This is a proceeding to quiet title brought in the circuit court of the city of St. Louis. The petition alleges that the plaintiff is the owner subject to a deed of trust given to secure the payment of $12,500 and interest to Deacon & Lambert, trustees, who are made parties. The defendant Sanders answered, and by counterclaim sought to have the title of plaintiff and the deed of trust to Deacon & Lambert declared invalid. The trial court held that the deed of trust was valid, and that the title of Tate was subject to that deed of trust and subject to a judgment lien held by the defendant Sanders, who has appealed. In 1885 Clemens place in St. Louis was laid out, and the plat filed with building restrictions providing that not more than one dwelling should be erected on any one lot therein. Those restrictions, by their own terms, were to expire August 2, 1905. On January 4, 1901, one Davidson conveyed to Charles Dixon lot 55 in Clemens place. Ella Manning was the real purchaser. In making the purchase she acted through her agent, M. P. Hynson, who used Dixon as a "straw man." Dixon was an employé of Hynson and insolvent, and was used by Hynson as a straw man in many transactions in which Mrs. Manning was the real owner, and in other transactions in which other parties were the real owners. Dixon, for a small consideration, would take the record title to property in his own name, though he had no real interest therein. He would then execute deeds of trust on the property or convey it just as Hynson might desire. Dixon would execute "safety deeds" in blank as to the grantee, dates, and even as to the description of the property, and deliver them to Hynson to be used in any way he chose. Mrs. Manning fully understood that Dixon was being used in that way by Hynson in buying and selling property for her. The deed from Davidson to Dixon was recorded February 7, 1901. On January 22, 1901, Dixon executed to Mrs. Manning a safety deed for the property, which deed was kept from the record by Hynson and Mrs. Manning with the intention that it should not be recorded until the end of the Sanders litigation hereafter explained, and with the further intention that Dixon should appear to the world as the record owner of the property until the end of such litigation. That deed was never recorded, and was subsequently lost. On February 7, 1901, Hynson closed a deal by which Nicholls & Ritter loaned $10,000 on the property, for which Dixon executed a note and deed of trust. At that time Nicholls & Ritter knew that the money was loaned to be used in the erection of a double fiat building on the lot.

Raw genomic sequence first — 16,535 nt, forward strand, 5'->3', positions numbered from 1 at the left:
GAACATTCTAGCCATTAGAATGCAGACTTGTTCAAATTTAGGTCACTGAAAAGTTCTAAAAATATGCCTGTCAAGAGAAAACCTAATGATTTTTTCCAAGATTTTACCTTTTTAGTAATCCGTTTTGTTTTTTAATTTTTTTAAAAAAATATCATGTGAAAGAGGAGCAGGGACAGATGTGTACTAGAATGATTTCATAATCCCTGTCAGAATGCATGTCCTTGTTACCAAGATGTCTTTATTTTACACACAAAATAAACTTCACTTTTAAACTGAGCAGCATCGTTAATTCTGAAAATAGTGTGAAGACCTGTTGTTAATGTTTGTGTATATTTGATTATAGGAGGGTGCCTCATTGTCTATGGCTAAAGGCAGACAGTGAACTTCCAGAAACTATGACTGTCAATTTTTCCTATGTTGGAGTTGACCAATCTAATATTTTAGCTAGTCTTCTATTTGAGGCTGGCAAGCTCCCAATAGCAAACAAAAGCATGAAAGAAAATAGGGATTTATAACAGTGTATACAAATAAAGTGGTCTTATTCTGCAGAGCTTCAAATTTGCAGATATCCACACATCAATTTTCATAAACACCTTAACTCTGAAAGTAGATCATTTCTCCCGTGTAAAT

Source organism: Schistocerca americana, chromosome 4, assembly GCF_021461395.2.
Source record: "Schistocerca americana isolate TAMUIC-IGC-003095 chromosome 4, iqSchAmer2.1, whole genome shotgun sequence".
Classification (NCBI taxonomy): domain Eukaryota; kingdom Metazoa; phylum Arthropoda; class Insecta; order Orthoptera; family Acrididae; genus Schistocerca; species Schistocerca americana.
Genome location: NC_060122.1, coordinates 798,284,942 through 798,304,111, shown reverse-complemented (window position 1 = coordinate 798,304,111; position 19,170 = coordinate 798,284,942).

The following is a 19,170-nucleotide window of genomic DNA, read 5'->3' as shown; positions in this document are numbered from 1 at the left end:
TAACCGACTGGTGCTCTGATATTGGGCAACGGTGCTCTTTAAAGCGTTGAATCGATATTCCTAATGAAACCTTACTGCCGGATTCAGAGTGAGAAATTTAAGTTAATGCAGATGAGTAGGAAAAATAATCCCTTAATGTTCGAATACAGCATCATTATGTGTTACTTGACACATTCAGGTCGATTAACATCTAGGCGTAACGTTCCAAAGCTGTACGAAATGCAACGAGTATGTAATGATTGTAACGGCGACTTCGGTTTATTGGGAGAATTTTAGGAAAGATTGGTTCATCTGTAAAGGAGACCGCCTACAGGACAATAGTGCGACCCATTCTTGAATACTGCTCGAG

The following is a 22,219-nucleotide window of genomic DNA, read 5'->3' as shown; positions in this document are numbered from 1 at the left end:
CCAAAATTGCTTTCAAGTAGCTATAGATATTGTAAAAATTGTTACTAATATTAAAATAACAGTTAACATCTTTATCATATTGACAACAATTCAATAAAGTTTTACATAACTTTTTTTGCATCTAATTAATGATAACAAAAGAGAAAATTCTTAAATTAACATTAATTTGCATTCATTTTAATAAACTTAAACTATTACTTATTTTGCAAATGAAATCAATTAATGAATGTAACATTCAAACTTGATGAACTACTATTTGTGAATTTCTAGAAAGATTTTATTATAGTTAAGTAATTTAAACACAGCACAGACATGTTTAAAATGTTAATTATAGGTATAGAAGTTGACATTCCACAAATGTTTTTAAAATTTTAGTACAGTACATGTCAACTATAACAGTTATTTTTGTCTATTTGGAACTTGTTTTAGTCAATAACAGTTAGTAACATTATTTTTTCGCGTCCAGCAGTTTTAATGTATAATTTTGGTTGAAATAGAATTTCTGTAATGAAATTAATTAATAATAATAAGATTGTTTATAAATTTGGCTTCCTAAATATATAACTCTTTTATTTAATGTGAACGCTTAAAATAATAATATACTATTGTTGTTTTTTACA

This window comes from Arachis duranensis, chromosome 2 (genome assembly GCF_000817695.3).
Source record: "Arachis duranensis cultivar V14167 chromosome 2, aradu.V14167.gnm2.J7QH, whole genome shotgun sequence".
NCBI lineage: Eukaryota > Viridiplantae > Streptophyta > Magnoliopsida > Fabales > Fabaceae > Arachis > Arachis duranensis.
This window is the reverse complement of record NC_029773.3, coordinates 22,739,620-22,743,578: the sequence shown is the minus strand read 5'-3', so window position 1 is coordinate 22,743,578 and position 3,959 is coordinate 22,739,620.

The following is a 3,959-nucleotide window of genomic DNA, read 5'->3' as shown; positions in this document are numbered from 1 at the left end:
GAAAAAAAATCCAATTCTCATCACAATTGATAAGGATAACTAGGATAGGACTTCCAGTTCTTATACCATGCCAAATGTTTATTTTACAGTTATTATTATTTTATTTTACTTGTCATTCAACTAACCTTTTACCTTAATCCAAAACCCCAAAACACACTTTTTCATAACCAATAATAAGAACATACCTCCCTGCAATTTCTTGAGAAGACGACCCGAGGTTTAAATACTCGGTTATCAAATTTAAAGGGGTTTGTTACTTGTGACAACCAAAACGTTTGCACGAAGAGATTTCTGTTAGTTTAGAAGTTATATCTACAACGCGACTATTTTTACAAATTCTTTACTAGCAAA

As soon as it became apparent that such a building was to be erected, the appellant herein, Sanders, and others who severally owned lots in Clemens place adjacent to the lot in controversy, on February 18, 1901, began a suit, without bond, praying for three different kinds of relief: First, an injunction to prevent the erection of the flats as in violation of the building restrictions; second, a decree ordering the removal of the flats in the event of their erection pending the litigation; third, damages for the breach of said restrictions. In that suit Dixon, Hynson and the contractor, Hunter, were made defendants. Notice of lis pendens in said suit was filed in the recorder's office on February 26, 1901, and on the same day Sanders served notice in the form of a letter to the defendants in that suit and to G. It. Manning, the husband of Mrs. Manning, and to Nicholls & Ritter, telling them of the institution and purposes of that suit, and warning them against the erection of such building. All of the money loaned by Nicholls & Ritter on that deed of trust was paid over by them in closing the loan on dates beginning August 2, 1901, and ending November 13, 1901. Of that money the sum of $1,545 went to pay a prior lien on the property. The flats were finished some time in 1901 at a cost of $13,000. Mrs. Manning testified that she bought and built on the property as an investment, and that she gave Hynson no authority to sell it. On February 1, 1902, Dixon and his wife executed two safety deeds to Mrs. Manning, conveying the property in controversy, and differing only in a recital not material to this discussion. Both these deeds were intentionally withheld from record by Hynson and Mrs. Manning until one was recorded as hereafter stated. On February 3, 1902, a decree was entered in Sanders v. Dixon et al., ordering the flats to be torn down, and a great deal of newspaper notoriety was given to the fact. An appeal was taken to the St. Louis Court of Appeals; and an appeal bond was given. On October 17, 1905, the Court of Appeals reversed the decree of the circuit court in an opinion in which it was held that, as the restrictions on the building rights in Clemens place had expired, the flats should not be torn down, but that the damages sustained by the plaintiffs therein should be assessed and judgment given therefor. The mandate was filed in the trial court November 1, 1905. In May, 1905, Dixon was intending to leave St. Louis, and he and his wife attached their...